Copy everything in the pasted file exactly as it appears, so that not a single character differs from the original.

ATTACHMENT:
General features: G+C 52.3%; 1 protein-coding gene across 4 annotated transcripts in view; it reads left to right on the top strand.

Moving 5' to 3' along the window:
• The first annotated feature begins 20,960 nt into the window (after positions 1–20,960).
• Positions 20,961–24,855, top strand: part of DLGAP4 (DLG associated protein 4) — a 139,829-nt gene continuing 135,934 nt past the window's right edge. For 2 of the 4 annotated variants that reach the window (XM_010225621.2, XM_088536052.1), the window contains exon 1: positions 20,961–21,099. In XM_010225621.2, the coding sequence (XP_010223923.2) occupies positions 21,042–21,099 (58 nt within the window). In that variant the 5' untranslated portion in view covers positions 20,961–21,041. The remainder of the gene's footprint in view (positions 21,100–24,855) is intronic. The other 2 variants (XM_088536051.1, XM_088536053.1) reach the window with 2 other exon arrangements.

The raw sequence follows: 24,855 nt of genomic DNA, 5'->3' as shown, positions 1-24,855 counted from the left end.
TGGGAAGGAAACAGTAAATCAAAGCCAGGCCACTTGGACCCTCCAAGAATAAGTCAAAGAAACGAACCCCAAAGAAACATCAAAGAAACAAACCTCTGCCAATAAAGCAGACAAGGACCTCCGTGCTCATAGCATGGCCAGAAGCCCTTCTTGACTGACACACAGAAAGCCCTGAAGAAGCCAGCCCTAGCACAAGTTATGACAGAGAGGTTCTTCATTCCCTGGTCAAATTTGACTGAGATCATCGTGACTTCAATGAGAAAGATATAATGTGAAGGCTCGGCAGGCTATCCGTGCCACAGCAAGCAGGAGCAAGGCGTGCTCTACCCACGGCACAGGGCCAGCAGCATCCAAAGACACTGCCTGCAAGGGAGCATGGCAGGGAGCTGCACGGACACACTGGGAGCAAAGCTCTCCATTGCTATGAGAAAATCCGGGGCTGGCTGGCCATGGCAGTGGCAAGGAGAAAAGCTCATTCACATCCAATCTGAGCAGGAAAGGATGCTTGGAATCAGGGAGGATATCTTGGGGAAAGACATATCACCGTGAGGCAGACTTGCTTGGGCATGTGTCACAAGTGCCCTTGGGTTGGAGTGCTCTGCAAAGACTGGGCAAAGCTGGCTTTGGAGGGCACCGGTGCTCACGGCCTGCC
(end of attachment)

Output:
General features: G+C 52.3%; 1 protein-coding gene across 4 annotated transcripts in view; it reads left to right on the top strand.

Moving 5' to 3' along the window:
• The first annotated feature begins 20,960 nt into the window (after positions 1–20,960).
• Positions 20,961–24,855, top strand: part of DLGAP4 (DLG associated protein 4) — a 139,829-nt gene continuing 135,934 nt past the window's right edge. For 2 of the 4 annotated variants that reach the window (XM_010225621.2, XM_088536052.1), the window contains exon 1: positions 20,961–21,099. In XM_010225621.2, the coding sequence (XP_010223923.2) occupies positions 21,042–21,099 (58 nt within the window). In that variant the 5' untranslated portion in view covers positions 20,961–21,041. The remainder of the gene's footprint in view (positions 21,100–24,855) is intronic. The other 2 variants (XM_088536051.1, XM_088536053.1) reach the window with 2 other exon arrangements.

The raw sequence follows: 24,855 nt of genomic DNA, 5'->3' as shown, positions 1-24,855 counted from the left end.
TGGGAAGGAAACAGTAAATCAAAGCCAGGCCACTTGGACCCTCCAAGAATAAGTCAAAGAAACGAACCCCAAAGAAACATCAAAGAAACAAACCTCTGCCAATAAAGCAGACAAGGACCTCCGTGCTCATAGCATGGCCAGAAGCCCTTCTTGACTGACACACAGAAAGCCCTGAAGAAGCCAGCCCTAGCACAAGTTATGACAGAGAGGTTCTTCATTCCCTGGTCAAATTTGACTGAGATCATCGTGACTTCAATGAGAAAGATATAATGTGAAGGCTCGGCAGGCTATCCGTGCCACAGCAAGCAGGAGCAAGGCGTGCTCTACCCACGGCACAGGGCCAGCAGCATCCAAAGACACTGCCTGCAAGGGAGCATGGCAGGGAGCTGCACGGACACACTGGGAGCAAAGCTCTCCATTGCTATGAGAAAATCCGGGGCTGGCTGGCCATGGCAGTGGCAAGGAGAAAAGCTCATTCACATCCAATCTGAGCAGGAAAGGATGCTTGGAATCAGGGAGGATATCTTGGGGAAAGACATATCACCGTGAGGCAGACTTGCTTGGGCATGTGTCACAAGTGCCCTTGGGTTGGAGTGCTCTGCAAAGACTGGGCAAAGCTGGCTTTGGAGGGCACCGGTGCTCACGGCCTGCC